What if candor sounded like, “We want this project to be smooth. There are a couple of things that will make our work together go well and a few things that may delay the project and have it cost more than we budgeted. Let’s talk about what needs to happen for things to go smoothly, ways to prevent missed deadlines, and how we’re going to handle breakdowns when they happen.”
Some call a conversation like this setting expectations, others call it planning. In my world, these conversations are called candor –talking about what you need when projects begin, rather than letting the anticipatable train wreck happen.
Candor isn’t bad news. It’s telling people how to win with you vs. making them guess.
Examples of candor at work and at home:
“Here a few of my pet peeves… It would be great if you could avoid them.”
“What will frustrate you?”
“I turn off my cell phone alerts at night, so feel free to text or call me anytime. I’ll respond to all messages in the morning.”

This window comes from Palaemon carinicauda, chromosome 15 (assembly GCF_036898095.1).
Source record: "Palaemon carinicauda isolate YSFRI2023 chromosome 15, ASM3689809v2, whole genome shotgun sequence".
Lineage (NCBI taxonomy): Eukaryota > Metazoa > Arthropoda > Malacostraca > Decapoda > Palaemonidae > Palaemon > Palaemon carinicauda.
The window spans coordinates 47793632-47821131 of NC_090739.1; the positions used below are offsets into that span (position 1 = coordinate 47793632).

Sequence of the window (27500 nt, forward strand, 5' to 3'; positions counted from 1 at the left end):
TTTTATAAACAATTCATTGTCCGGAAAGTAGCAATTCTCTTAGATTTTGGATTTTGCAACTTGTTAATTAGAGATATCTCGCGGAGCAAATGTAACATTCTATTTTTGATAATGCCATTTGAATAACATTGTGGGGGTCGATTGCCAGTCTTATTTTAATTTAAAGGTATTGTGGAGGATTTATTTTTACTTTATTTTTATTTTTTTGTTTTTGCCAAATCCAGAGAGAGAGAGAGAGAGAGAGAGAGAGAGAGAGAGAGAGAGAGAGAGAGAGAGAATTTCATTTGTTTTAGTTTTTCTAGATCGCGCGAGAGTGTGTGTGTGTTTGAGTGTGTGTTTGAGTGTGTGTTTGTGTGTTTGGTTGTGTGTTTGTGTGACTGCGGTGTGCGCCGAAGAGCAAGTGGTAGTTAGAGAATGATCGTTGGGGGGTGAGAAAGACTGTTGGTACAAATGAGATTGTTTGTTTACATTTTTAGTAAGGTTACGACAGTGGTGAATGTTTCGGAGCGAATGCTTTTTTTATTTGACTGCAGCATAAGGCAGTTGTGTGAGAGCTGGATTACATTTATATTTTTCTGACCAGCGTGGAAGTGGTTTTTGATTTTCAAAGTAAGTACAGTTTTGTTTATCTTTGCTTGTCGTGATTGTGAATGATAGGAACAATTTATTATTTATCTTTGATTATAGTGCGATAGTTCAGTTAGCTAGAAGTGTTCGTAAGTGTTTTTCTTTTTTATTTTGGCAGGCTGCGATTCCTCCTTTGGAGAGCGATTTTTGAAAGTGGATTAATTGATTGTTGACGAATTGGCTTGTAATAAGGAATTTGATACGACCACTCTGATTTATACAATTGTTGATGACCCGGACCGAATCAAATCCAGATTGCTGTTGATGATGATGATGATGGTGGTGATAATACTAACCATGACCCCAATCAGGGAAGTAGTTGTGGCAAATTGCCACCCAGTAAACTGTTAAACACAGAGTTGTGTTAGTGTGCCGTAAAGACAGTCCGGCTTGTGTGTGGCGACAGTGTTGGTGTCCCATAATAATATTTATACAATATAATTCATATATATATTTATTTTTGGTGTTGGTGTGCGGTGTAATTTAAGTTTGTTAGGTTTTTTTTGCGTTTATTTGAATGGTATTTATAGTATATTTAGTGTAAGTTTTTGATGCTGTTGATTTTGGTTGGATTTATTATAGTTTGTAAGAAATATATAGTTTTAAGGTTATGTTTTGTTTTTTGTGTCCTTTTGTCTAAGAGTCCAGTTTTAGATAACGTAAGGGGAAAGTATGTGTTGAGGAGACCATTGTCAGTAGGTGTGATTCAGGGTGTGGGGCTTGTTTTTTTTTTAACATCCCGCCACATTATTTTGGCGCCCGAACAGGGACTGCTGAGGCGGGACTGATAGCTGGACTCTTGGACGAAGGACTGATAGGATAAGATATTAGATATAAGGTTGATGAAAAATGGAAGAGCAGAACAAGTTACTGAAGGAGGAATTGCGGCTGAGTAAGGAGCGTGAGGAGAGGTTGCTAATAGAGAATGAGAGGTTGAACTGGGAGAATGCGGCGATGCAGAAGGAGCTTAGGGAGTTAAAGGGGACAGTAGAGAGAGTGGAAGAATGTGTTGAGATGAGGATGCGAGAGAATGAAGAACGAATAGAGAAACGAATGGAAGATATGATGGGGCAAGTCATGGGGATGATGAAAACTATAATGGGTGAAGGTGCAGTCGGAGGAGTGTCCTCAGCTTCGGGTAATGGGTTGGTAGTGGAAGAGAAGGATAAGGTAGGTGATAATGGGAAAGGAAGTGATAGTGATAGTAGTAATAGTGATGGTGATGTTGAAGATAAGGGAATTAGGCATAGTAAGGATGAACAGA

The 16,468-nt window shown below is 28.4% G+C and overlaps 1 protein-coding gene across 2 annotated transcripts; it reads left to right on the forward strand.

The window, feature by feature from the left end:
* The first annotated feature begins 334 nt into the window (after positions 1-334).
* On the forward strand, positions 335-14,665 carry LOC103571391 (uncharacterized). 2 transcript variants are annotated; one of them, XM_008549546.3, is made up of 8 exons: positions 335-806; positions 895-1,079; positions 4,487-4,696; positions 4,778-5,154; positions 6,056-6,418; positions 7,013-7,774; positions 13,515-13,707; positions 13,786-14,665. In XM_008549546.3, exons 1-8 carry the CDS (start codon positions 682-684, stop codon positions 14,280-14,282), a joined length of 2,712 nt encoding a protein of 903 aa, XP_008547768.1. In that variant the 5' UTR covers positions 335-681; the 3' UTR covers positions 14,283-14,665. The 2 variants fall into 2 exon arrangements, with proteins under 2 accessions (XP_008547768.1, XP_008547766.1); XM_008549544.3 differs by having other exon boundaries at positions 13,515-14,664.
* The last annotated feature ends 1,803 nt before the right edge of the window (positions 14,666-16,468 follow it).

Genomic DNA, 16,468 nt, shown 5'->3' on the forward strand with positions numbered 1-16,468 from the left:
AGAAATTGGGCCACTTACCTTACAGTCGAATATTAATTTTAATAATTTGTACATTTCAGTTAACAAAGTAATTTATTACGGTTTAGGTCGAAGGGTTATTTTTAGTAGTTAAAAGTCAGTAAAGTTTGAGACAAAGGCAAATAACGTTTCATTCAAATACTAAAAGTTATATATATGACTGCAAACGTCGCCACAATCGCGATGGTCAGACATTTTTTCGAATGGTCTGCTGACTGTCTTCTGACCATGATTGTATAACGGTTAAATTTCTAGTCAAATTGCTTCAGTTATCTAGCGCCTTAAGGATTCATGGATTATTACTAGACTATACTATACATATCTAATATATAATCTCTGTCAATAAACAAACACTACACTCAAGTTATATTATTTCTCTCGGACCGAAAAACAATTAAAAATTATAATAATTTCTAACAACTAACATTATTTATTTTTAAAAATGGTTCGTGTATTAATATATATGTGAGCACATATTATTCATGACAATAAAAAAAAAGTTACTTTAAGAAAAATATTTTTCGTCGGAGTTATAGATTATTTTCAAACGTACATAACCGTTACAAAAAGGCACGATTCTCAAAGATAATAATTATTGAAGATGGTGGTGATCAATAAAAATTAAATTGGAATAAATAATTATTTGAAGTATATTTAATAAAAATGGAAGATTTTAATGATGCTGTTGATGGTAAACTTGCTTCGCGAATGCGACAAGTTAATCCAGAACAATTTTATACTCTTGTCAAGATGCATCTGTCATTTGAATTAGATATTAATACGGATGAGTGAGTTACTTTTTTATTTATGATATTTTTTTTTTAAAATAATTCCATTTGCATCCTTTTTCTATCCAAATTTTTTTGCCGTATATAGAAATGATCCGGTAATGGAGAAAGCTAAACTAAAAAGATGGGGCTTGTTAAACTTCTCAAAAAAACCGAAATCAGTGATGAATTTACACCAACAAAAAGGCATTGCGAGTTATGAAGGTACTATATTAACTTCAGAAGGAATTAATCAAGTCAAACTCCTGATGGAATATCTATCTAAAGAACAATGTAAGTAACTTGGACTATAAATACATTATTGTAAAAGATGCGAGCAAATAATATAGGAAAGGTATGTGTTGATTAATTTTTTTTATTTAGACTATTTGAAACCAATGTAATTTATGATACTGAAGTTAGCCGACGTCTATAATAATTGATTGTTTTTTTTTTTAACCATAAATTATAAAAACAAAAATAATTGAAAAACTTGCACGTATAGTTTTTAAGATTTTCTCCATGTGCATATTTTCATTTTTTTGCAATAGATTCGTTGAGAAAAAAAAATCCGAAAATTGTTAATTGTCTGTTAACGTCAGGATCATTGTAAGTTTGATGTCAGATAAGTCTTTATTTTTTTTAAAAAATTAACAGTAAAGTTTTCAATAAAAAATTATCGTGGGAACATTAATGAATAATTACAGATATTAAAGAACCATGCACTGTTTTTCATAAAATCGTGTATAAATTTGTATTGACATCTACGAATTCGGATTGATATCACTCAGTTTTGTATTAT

“I respond to text messages mostly quickly, then voicemail, then emails. If you don’t get a reply to an email within two or three days, don’t take it personally. Chances are I haven’t read the message. Feel free to follow up with a text or voicemail.”
“I work best by appointment. Drop by’s are hard because they interrupt my flow. Email or text me if you need something, and I’ll tell you when I can swing by. Does that work for you?”
For the most part, we treat people as we want to be treated. Other people aren’t us. They don’t do things as we do and don’t know what we want. Don’t make people guess how to work with you, what you need, and what you expect. Be candid and tell them! Then ask what the people you work and live with expect from you.
You won’t get what you don’t ask for.
Five years ago today, I left my secure, corporate job to start Candid Culture, an international training and consulting firm, bringing candor back to the workplace, making it safe to tell the truth at work. Leaving the security of a regular paycheck was one of the scariest things I’ve ever done, so scary that I talked about it for 12 years before finally taking action. After talking with friends and family about starting this business for so long, that they cut me off, on May 14th, 2007 I quit my job and left for Singapore to speak at my first international conference.